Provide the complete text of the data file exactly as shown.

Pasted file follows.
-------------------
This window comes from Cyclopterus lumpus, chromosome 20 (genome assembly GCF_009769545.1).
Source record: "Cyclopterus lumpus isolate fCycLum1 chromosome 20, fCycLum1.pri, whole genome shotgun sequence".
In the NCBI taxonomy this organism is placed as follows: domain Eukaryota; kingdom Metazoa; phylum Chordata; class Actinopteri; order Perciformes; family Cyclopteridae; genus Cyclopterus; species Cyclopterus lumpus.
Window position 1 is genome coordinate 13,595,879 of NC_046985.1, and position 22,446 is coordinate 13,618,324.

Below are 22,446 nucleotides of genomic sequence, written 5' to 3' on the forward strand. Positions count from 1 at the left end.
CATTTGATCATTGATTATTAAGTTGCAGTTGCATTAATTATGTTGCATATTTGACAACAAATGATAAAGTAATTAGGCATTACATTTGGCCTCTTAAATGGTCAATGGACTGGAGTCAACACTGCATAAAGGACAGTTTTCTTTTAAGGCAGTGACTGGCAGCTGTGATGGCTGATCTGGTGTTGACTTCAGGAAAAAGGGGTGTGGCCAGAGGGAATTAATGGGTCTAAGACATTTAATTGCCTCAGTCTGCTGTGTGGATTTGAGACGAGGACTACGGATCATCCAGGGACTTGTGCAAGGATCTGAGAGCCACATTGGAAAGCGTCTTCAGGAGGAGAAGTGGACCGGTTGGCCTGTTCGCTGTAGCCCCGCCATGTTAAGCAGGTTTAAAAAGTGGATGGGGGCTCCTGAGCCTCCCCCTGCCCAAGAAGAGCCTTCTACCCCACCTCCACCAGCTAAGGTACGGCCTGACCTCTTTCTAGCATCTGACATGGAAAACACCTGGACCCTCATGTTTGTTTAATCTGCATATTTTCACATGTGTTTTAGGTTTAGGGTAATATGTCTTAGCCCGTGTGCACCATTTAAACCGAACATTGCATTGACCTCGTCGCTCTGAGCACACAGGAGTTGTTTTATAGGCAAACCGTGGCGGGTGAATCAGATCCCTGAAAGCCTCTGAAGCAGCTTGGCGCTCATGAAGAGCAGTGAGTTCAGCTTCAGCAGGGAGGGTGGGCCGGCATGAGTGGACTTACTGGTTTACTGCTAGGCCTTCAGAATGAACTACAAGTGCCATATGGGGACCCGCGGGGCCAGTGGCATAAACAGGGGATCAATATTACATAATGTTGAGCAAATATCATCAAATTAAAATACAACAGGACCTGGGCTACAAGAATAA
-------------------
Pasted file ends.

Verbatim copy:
This window comes from Cyclopterus lumpus, chromosome 20 (genome assembly GCF_009769545.1).
Source record: "Cyclopterus lumpus isolate fCycLum1 chromosome 20, fCycLum1.pri, whole genome shotgun sequence".
In the NCBI taxonomy this organism is placed as follows: domain Eukaryota; kingdom Metazoa; phylum Chordata; class Actinopteri; order Perciformes; family Cyclopteridae; genus Cyclopterus; species Cyclopterus lumpus.
Window position 1 is genome coordinate 13,595,879 of NC_046985.1, and position 22,446 is coordinate 13,618,324.

Below are 22,446 nucleotides of genomic sequence, written 5' to 3' on the forward strand. Positions count from 1 at the left end.
CATTTGATCATTGATTATTAAGTTGCAGTTGCATTAATTATGTTGCATATTTGACAACAAATGATAAAGTAATTAGGCATTACATTTGGCCTCTTAAATGGTCAATGGACTGGAGTCAACACTGCATAAAGGACAGTTTTCTTTTAAGGCAGTGACTGGCAGCTGTGATGGCTGATCTGGTGTTGACTTCAGGAAAAAGGGGTGTGGCCAGAGGGAATTAATGGGTCTAAGACATTTAATTGCCTCAGTCTGCTGTGTGGATTTGAGACGAGGACTACGGATCATCCAGGGACTTGTGCAAGGATCTGAGAGCCACATTGGAAAGCGTCTTCAGGAGGAGAAGTGGACCGGTTGGCCTGTTCGCTGTAGCCCCGCCATGTTAAGCAGGTTTAAAAAGTGGATGGGGGCTCCTGAGCCTCCCCCTGCCCAAGAAGAGCCTTCTACCCCACCTCCACCAGCTAAGGTACGGCCTGACCTCTTTCTAGCATCTGACATGGAAAACACCTGGACCCTCATGTTTGTTTAATCTGCATATTTTCACATGTGTTTTAGGTTTAGGGTAATATGTCTTAGCCCGTGTGCACCATTTAAACCGAACATTGCATTGACCTCGTCGCTCTGAGCACACAGGAGTTGTTTTATAGGCAAACCGTGGCGGGTGAATCAGATCCCTGAAAGCCTCTGAAGCAGCTTGGCGCTCATGAAGAGCAGTGAGTTCAGCTTCAGCAGGGAGGGTGGGCCGGCATGAGTGGACTTACTGGTTTACTGCTAGGCCTTCAGAATGAACTACAAGTGCCATATGGGGACCCGCGGGGCCAGTGGCATAAACAGGGGATCAATATTACATAATGTTGAGCAAATATCATCAAATTAAAATACAACAGGACCTGGGCTACAAGAATAA